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Logo of nihpaAbout Author manuscriptsSubmit a manuscriptNIH Public Access; Author Manuscript; Accepted for publication in peer reviewed journal;
Am J Gastroenterol. Author manuscript; available in PMC Sep 5, 2006.
Published in final edited form as:
PMCID: PMC1559994
NIHMSID: NIHMS11545

Predictors of Progression in Barrett’s Esophagus III: Baseline Flow Cytometric Variables

Peter S. Rabinovitch, M.D., Ph.D., Gary Longton, M.S., Patricia L. Blount, M.D., Douglas S. Levine, M.D., and Brian J. Reid, M.D., Ph.D.

Abstract

OBJECTIVES

Barrett’s esophagus develops in 5–10% of patients with gastroesophageal reflux disease and predisposes to esophageal adenocarcinoma. We have previously shown that a systematic baseline endoscopic biopsy protocol using flow cytometry with histology identifies subsets of patients with Barrett’s esophagus at low and high risk for progression to cancer. In this report, we further examined cytometric variables to better define the characteristics that best enable DNA cytometry to help predict cancer outcome.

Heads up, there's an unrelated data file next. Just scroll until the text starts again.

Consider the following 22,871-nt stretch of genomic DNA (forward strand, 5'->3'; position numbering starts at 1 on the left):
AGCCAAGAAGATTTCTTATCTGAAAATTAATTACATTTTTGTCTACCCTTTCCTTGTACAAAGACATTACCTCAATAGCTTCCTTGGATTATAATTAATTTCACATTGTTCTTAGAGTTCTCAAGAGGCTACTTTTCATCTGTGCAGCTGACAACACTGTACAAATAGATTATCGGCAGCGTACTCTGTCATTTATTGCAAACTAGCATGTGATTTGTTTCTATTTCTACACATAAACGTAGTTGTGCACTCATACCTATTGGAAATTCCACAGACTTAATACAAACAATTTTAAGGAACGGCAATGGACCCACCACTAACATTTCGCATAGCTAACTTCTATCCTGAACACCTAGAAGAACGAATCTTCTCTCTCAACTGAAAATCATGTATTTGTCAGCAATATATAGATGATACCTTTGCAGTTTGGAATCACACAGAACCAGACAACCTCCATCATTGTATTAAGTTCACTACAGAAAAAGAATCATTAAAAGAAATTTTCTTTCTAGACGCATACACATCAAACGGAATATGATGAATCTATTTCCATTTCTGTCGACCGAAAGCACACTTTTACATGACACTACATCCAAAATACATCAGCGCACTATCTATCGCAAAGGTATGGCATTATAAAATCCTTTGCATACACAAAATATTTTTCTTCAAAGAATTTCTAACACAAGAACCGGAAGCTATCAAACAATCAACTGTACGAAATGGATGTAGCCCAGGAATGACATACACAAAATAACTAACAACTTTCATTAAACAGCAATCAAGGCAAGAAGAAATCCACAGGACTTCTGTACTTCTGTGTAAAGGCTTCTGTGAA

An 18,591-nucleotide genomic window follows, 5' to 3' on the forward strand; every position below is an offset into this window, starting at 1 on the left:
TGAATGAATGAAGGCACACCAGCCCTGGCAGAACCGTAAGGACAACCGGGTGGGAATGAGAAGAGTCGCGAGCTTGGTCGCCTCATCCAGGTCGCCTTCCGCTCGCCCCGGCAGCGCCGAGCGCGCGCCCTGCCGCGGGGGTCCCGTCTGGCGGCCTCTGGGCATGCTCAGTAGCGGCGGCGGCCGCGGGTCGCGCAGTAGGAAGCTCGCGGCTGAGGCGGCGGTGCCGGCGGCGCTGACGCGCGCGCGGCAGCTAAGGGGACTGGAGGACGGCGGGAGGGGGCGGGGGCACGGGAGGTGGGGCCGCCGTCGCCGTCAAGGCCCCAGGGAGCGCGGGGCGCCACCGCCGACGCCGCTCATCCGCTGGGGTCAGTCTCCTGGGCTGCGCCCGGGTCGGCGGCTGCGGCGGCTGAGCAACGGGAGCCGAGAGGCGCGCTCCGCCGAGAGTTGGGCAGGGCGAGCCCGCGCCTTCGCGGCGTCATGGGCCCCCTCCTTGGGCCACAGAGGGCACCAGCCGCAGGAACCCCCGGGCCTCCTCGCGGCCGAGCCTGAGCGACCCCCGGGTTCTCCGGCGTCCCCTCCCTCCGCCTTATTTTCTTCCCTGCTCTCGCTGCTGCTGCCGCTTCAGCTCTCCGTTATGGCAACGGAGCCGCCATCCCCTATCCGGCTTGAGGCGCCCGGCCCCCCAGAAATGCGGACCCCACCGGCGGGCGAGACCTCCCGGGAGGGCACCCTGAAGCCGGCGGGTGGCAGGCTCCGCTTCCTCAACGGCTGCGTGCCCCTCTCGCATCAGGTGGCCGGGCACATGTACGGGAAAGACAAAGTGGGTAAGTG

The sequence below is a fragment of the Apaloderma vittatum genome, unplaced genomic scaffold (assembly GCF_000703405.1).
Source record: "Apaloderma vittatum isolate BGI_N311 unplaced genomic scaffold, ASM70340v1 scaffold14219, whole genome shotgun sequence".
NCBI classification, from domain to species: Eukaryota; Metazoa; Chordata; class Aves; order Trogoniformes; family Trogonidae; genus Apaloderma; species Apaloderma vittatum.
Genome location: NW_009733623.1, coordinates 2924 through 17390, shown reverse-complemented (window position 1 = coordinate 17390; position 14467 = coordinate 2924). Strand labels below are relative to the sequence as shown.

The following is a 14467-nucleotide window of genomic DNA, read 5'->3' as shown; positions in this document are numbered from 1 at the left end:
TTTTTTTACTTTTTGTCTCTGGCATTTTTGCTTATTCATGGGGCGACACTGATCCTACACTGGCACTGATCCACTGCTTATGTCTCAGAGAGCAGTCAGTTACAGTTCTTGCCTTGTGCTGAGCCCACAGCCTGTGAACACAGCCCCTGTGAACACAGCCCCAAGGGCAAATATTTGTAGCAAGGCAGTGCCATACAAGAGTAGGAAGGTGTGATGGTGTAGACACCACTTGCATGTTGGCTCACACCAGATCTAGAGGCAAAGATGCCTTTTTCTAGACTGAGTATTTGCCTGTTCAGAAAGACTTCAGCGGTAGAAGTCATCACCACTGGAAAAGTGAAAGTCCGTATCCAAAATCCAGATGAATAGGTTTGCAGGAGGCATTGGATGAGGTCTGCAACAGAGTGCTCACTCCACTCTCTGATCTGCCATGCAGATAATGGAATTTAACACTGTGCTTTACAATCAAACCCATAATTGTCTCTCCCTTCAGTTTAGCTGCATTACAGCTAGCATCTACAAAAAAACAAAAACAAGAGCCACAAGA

METHODS

Patients were prospectively evaluated using a systematic endoscopic biopsy protocol, with baseline histological and flow cytometric measurements as predictors and with cancer as the outcome.

RESULTS

A receiver operating curve analysis demonstrated that a 4N fraction cut point of 6% was optimal to discriminate cancer risk (relative risk [RR] = 11.7, 95% CI = 6.2–22). The 4N fractions of 6–15% were just as predictive of cancer as were fractions of >15%. We found that only aneuploid DNA contents of >2.7N were predictive of cancer (RR = 9.5, CI = 4.9–18), whereas those patients whose sole abnormality was an aneuploid population with DNA content of ≤2.7 had a low risk for progression. The presence of both 4N fraction of >6% and aneuploid DNA content of >2.7N was highly predictive of cancer (RR = 23, CI = 10–50). S phase was a predictor of cancer risk (RR = 2.3, CI = 1.2–4.4) but was not significant when high-grade dysplasia was accounted for.

CONCLUSIONS

Flow cytometry is a useful adjunct to histology in assessing cancer risk in patients with Barrett’s esophagus. Careful examination of cytometric variables revealed a better definition of those parameters that are most closely associated with increased cancer risk.

INTRODUCTION